Liquidity and funding risk

Liquidity and funding risk management aim to ensure that the Bank does not have any difficulties in meeting its payment commitments, and that it does not have to appeal to funding under difficult conditions. The management of structural funding and short-term liquidity in BBVA Group is decentralized to prevent possible contagion from a crisis affecting only one or a few geographical areas.

In 2011, the worsening of the European sovereign debt crisis has stressed funding difficulties in markets for both governments and the financial sector. The immediate effect of this has been growing tension in the liquidity and capital markets at the euro zone level. This has meant that wholesale money and long-term funding for credit institutions has been penalized according to its geographical location. Because of this, the credit spreads applied in both the primary market (issuance) and in the secondary and derivatives markets (credit default swaps, CDS), reached new all-time highs in Europe.

In this unfavorable situation, liquidity and funding management by BBVA has been particularly proactive and focused on boosting the use of its management leverage: on the one hand, by improving the rate of self-funding for commercial activity; and on the other, by taking advantage of liquidity windows during the year to issue on wholesale long-term markets. In 2011 the Group issued wholesale senior debt and mortgage-covered or public-covered bonds, with a good uptake and a spread that was always below the CDS level. Over the year as a whole issuance amounted to more than €11,000m.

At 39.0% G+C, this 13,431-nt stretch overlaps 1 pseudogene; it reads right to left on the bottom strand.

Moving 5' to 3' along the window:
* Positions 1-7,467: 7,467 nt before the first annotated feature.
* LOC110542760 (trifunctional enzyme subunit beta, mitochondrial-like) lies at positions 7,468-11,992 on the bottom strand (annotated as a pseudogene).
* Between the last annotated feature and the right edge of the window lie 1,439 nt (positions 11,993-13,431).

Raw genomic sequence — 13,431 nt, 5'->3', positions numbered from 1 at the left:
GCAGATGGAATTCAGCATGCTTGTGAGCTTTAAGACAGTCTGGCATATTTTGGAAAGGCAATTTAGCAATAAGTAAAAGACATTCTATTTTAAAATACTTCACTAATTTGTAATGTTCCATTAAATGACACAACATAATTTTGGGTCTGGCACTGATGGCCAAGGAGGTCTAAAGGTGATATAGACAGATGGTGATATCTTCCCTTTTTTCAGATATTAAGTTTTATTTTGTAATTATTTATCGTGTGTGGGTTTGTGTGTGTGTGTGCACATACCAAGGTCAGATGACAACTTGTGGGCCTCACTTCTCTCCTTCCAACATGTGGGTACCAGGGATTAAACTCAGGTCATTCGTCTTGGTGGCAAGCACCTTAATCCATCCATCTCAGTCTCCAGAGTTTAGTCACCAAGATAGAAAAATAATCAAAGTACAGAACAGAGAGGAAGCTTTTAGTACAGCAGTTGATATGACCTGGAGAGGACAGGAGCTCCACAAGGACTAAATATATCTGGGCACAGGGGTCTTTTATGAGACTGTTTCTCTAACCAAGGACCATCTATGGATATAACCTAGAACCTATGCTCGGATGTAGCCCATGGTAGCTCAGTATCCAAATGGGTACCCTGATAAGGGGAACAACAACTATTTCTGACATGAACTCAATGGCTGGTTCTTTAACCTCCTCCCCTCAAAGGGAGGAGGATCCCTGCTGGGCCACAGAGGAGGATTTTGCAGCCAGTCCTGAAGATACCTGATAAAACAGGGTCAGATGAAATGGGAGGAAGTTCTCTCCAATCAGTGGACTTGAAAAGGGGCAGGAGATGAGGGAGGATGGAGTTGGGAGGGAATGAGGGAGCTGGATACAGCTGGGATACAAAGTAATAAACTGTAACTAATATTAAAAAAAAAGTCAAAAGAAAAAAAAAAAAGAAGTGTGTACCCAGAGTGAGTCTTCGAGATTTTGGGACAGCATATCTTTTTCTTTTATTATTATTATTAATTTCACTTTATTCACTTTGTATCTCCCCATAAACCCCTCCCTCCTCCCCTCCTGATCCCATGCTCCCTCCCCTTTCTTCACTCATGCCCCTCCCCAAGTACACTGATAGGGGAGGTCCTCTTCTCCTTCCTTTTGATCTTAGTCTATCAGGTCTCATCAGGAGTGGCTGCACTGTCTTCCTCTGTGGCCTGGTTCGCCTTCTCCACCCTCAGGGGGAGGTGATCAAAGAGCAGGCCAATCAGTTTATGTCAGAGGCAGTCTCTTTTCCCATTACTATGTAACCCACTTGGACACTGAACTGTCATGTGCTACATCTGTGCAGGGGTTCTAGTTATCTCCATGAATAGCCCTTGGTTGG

Thus, the Bank has financed itself, in accordance with its rating and ability to generate recurrent earnings. It has never had to resort to public support or guarantees.

Control of liquidity risk and funding in the BBVA Group has been strengthened in 2011 after the completion of the implementation of the new liquidity and funding model introduced the previous year with the approval of the Liquidity and Funding Manual. The control and monitoring model has been extended over 2011 to all the Group entities that manage their liquidity and funding independently from the parent.

Over the year, the BBVA Group has strengthened its medium-term strategy, based on the principles that govern liquidity management in the Bank:

  • Decentralized management.
  • Independence of subsidiaries.
  • Combination of self-funding of investment activity by business areas with policies of selective issuance to ensure diversified funding. The aim of all this is to preserve solvency, sustained growth and recurrent earnings.

With the entry into force of the system of liquidity and funding limits in the first quarter of the year, more emphasis was placed on the maintenance of a sufficient buffer of liquid assets, fully available for discount, to cover the main short-term commitments and bring the Bank into line with proposed regulations. At the same time, diversification of the different sources of funding available by product and geographical area has been increased, while extending the maturities of wholesale funding.

The Finance Division, through Balance Sheet Management unit, manages liquidity and funding at the BBVA Group, according to the policies and limits set by the Executive Committee at the proposal of the GRM corporate area. This area carries out independent measurement and control in each entity according to a corporate scheme that periodically includes stress analysis and establishes contingency plans.

The Balance-Sheet Management area plans and executes the funding of the structural long-term gap in each balance sheet, and proposes to the ALCO the actions to adopt with respect to structural funding. Once the proposals are agreed by ALCO, the Balance-Sheet Management unit guarantees the coordination and standardization of the processes in all the geographical areas.